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Jun 21, 2013

Bill ur a fag

it's a fact

Feb 20, 2013

Where does the German ä, ö, ü, and ß come from?

German has four unique characters, Ä/äÖ/öÜ/ü, and ß (called long s, or sz) which doesn't have an uppercase. None of these are considered part of the alphabet (unlike the Danish Ø), so if you're in school in Germany you say the alphabet from A to Z, then you say these at the end "äöü und ß". In a library you'll find book titles starting with Ä mixed in with book titles starting with A.

The umlaut characters (äöü) indicate a change in sound, and shouldn't be confused with the diaeresis which indicate a break in a syllable (usually in French and Spanish). In German, these characters began in the 16th century began using using the vowel paired with an E (ae, oe, ue, like seen in some old German last names), but over the centuries the e shifted above the letter, then slowly faded into the two dots we see today.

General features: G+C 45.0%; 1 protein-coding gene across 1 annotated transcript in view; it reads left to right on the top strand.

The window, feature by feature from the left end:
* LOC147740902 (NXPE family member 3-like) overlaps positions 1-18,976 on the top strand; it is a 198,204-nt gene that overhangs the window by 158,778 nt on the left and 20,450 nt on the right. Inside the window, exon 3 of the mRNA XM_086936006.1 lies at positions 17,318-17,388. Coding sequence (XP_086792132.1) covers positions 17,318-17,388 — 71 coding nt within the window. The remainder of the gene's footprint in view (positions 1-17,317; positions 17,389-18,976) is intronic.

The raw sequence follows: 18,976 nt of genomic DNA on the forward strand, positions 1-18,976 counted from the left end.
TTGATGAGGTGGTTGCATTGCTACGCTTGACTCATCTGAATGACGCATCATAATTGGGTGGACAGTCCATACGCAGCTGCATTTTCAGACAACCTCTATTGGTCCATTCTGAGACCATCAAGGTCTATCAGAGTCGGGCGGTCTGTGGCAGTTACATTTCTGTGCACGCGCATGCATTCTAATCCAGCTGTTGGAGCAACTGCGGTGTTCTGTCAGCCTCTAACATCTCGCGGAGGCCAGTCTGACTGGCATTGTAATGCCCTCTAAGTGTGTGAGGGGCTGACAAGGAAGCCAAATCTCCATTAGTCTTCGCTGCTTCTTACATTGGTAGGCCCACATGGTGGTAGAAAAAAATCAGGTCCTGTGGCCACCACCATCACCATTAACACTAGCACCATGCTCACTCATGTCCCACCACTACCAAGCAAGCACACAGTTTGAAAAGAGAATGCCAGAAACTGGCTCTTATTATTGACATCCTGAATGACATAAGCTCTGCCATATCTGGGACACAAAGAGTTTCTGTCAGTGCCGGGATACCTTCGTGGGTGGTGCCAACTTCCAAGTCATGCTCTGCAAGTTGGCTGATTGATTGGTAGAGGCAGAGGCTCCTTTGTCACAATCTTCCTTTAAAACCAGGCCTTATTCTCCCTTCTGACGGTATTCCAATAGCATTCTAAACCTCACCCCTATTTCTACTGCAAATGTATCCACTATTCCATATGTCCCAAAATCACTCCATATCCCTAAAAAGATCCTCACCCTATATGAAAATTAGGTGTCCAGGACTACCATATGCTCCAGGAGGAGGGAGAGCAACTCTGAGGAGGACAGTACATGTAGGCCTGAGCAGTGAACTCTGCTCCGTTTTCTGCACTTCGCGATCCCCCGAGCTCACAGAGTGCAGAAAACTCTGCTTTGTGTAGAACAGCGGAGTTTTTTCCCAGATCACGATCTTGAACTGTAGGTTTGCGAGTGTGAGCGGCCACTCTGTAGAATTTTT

The ß is a symbols formed by mixing the old s, ſ, (as seen in the word Congreſs), and a cursive z. This pair of symbols were mixed together until it became a symbol of it's own.

Oct 6, 2012

Hacking a Brother printer - Response

We have Tommy over here forcing a Brother printer with only black ink to print in greyscale. He puts electric tape on the cartridge "window", but I didn't even have the empty colour cartridges any more, so I put duct tape directly onto the light sensor. 

Just one cartridge needs to work
1 - Full Black Cartridge
2 - Yellow Cartridge
3 - Cyan
4 - Magenta
5 - you can see the right side of the light sensor. It appears only one side needs to blocked out, the tape underside works fine

This is what I call a $41 fix.